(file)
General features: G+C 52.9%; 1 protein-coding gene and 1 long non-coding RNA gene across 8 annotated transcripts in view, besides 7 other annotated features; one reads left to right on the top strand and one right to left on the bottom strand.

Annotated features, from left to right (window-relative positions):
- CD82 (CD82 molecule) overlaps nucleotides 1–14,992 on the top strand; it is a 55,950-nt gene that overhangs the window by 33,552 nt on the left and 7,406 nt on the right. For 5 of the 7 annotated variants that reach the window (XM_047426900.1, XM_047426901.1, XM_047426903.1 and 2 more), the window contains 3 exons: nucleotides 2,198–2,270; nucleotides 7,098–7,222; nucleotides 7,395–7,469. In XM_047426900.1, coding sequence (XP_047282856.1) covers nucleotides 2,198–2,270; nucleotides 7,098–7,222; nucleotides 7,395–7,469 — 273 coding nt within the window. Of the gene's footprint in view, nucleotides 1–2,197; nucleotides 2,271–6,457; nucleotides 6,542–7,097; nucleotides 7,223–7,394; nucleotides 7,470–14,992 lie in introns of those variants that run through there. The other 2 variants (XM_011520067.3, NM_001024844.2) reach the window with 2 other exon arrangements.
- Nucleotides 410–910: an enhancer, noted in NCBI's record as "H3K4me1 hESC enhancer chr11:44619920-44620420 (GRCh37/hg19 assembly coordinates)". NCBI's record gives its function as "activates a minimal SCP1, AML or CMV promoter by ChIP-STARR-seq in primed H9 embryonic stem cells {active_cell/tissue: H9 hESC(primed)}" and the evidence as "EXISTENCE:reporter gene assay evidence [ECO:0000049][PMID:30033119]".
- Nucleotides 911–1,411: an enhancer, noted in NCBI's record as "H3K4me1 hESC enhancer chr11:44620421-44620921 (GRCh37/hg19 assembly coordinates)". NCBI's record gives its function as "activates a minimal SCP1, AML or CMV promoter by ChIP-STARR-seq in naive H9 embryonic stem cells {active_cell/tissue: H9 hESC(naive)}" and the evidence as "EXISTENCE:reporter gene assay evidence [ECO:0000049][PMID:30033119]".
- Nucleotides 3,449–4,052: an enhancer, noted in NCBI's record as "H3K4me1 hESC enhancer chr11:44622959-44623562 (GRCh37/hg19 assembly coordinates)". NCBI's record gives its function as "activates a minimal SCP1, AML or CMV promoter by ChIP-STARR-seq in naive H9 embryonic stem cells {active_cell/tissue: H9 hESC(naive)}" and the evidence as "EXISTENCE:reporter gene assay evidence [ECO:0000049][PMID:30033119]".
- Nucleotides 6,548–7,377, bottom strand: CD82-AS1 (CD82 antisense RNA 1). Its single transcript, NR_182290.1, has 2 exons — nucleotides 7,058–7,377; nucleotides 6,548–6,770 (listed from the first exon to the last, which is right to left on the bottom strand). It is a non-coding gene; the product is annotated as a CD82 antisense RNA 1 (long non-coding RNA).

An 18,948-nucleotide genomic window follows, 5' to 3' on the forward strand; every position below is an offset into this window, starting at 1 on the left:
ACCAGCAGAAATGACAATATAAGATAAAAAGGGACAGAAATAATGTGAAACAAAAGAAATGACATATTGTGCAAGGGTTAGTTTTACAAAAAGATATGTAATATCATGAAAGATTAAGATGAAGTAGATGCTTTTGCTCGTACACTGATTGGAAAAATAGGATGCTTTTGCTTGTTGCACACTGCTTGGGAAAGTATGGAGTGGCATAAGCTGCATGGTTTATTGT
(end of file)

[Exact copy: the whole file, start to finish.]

General features: G+C 52.9%; 1 protein-coding gene and 1 long non-coding RNA gene across 8 annotated transcripts in view, besides 7 other annotated features; one reads left to right on the top strand and one right to left on the bottom strand.

Annotated features, from left to right (window-relative positions):
- CD82 (CD82 molecule) overlaps nucleotides 1–14,992 on the top strand; it is a 55,950-nt gene that overhangs the window by 33,552 nt on the left and 7,406 nt on the right. For 5 of the 7 annotated variants that reach the window (XM_047426900.1, XM_047426901.1, XM_047426903.1 and 2 more), the window contains 3 exons: nucleotides 2,198–2,270; nucleotides 7,098–7,222; nucleotides 7,395–7,469. In XM_047426900.1, coding sequence (XP_047282856.1) covers nucleotides 2,198–2,270; nucleotides 7,098–7,222; nucleotides 7,395–7,469 — 273 coding nt within the window. Of the gene's footprint in view, nucleotides 1–2,197; nucleotides 2,271–6,457; nucleotides 6,542–7,097; nucleotides 7,223–7,394; nucleotides 7,470–14,992 lie in introns of those variants that run through there. The other 2 variants (XM_011520067.3, NM_001024844.2) reach the window with 2 other exon arrangements.
- Nucleotides 410–910: an enhancer, noted in NCBI's record as "H3K4me1 hESC enhancer chr11:44619920-44620420 (GRCh37/hg19 assembly coordinates)". NCBI's record gives its function as "activates a minimal SCP1, AML or CMV promoter by ChIP-STARR-seq in primed H9 embryonic stem cells {active_cell/tissue: H9 hESC(primed)}" and the evidence as "EXISTENCE:reporter gene assay evidence [ECO:0000049][PMID:30033119]".
- Nucleotides 911–1,411: an enhancer, noted in NCBI's record as "H3K4me1 hESC enhancer chr11:44620421-44620921 (GRCh37/hg19 assembly coordinates)". NCBI's record gives its function as "activates a minimal SCP1, AML or CMV promoter by ChIP-STARR-seq in naive H9 embryonic stem cells {active_cell/tissue: H9 hESC(naive)}" and the evidence as "EXISTENCE:reporter gene assay evidence [ECO:0000049][PMID:30033119]".
- Nucleotides 3,449–4,052: an enhancer, noted in NCBI's record as "H3K4me1 hESC enhancer chr11:44622959-44623562 (GRCh37/hg19 assembly coordinates)". NCBI's record gives its function as "activates a minimal SCP1, AML or CMV promoter by ChIP-STARR-seq in naive H9 embryonic stem cells {active_cell/tissue: H9 hESC(naive)}" and the evidence as "EXISTENCE:reporter gene assay evidence [ECO:0000049][PMID:30033119]".
- Nucleotides 6,548–7,377, bottom strand: CD82-AS1 (CD82 antisense RNA 1). Its single transcript, NR_182290.1, has 2 exons — nucleotides 7,058–7,377; nucleotides 6,548–6,770 (listed from the first exon to the last, which is right to left on the bottom strand). It is a non-coding gene; the product is annotated as a CD82 antisense RNA 1 (long non-coding RNA).

An 18,948-nucleotide genomic window follows, 5' to 3' on the forward strand; every position below is an offset into this window, starting at 1 on the left:
ACCAGCAGAAATGACAATATAAGATAAAAAGGGACAGAAATAATGTGAAACAAAAGAAATGACATATTGTGCAAGGGTTAGTTTTACAAAAAGATATGTAATATCATGAAAGATTAAGATGAAGTAGATGCTTTTGCTCGTACACTGATTGGAAAAATAGGATGCTTTTGCTTGTTGCACACTGCTTGGGAAAGTATGGAGTGGCATAAGCTGCATGGTTTATTGT